Former classmates want to turn Bristol Mall into a casino resort

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Print this page by Vanessa Remmers
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Photo by Earl Neikirk

The vacant shopping mall’s electronic sign blares a new message: “We’re betting on Bristol!”

Two former high school classmates hope to transform the former Bristol Mall into a casino resort. Jim McGlothlin, CEO of The United Co., and Clyde Stacy, the president of Par Ventures LLC, see their $150 million privately financed venture as an economic boost for their home on the Tennessee line. Bristol has been hit hard by the regional decline of the coal industry and, more recently, the loss of Bristol Compressors, which announced in July it was closing its local plant, eliminating 468 jobs.

McGlothlin believes the casino is “a mix of great opportunity and fun,” but would still preserve a healthy, law-abiding atmosphere.

McGlothlin and Stacy’s bet may be risky. Long resistant to casino gambling, Virginia’s General Assembly must first legalize it. And McGlothlin wants that to happen in the 2019 session before Virginia’s neighboring states license casinos.  McGlothlin’s team expects a casino bill to be introduced in the 2019 session and has been in conversations with legislators about sponsoring legislation.

Virginia’s position on gambling shifted this year. State lawmakers legalized historical horse racing, wagering in which players places bet on past races using devices similar to slot machines.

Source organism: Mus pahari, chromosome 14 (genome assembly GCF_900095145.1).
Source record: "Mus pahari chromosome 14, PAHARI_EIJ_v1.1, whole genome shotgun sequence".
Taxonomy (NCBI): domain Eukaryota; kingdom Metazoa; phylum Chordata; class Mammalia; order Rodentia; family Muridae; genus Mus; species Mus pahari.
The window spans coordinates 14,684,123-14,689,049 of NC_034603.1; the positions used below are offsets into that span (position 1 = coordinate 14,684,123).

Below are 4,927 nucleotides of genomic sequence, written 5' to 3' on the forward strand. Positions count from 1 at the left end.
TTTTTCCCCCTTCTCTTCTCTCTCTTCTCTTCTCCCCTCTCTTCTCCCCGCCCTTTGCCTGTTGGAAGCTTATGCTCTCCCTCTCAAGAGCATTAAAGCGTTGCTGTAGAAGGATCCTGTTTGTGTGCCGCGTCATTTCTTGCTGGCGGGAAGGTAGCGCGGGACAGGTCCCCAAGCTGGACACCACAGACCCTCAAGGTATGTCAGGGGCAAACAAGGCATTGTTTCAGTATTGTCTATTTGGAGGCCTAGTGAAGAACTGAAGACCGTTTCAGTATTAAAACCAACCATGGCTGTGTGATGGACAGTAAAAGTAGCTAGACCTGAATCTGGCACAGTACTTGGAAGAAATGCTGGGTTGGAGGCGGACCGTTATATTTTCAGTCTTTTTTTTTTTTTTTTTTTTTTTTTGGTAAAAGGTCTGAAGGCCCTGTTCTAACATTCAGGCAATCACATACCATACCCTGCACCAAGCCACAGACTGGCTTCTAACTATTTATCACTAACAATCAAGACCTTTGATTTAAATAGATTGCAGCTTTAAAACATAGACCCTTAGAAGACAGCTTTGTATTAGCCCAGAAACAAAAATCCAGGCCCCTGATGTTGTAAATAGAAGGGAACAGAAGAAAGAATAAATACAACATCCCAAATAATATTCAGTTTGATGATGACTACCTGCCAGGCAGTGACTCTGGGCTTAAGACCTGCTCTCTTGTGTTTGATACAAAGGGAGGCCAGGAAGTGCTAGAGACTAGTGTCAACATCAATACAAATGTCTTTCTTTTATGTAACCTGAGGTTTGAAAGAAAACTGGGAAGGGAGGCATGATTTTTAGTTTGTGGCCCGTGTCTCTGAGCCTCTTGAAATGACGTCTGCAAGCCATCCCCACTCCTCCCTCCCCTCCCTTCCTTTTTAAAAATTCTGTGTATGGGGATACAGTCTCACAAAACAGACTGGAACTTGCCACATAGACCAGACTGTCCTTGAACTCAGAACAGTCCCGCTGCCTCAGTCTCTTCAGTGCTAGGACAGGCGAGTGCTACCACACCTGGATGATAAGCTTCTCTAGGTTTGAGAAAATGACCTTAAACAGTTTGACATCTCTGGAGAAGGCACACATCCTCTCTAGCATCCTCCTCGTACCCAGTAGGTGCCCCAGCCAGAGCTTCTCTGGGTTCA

“That was done to help the equestrian groups. Surely you would want to help a struggling city,” McGlothlin says.

Republican state Sen. Bill Carrico, whose district includes Bristol, opposed the horse-betting measure.

“I’m not committed one way or another to the casino,” Carrico says. “Even if legislation goes through, Bristol people should have the final say through a public referendum.”

Plans call for a 100,000-square-foot casino, a hotel, restaurants, shops, conference center, go-kart track, water park and live entertainment venue. A McGlothlin-commissioned economic study expects the development to create 2,000 jobs and $567 million in local and regional economic impact.

“If we can’t attract high-tech jobs, then we have to look at what is being proposed,” Vice Mayor Kevin Wingard says. “I believe this project will put Bristol and Southwest Virginia on the map and turn things around.”  

For critics, the casino is seen as a bad bet that could lead to gambling addiction, crime and suicide.

“You’re doing this on the backs of people who will lose $30,000 and $40,000 they don’t have,” says the Rev. Dewey Williams of Belle Meadows Baptist Church in Bristol. 

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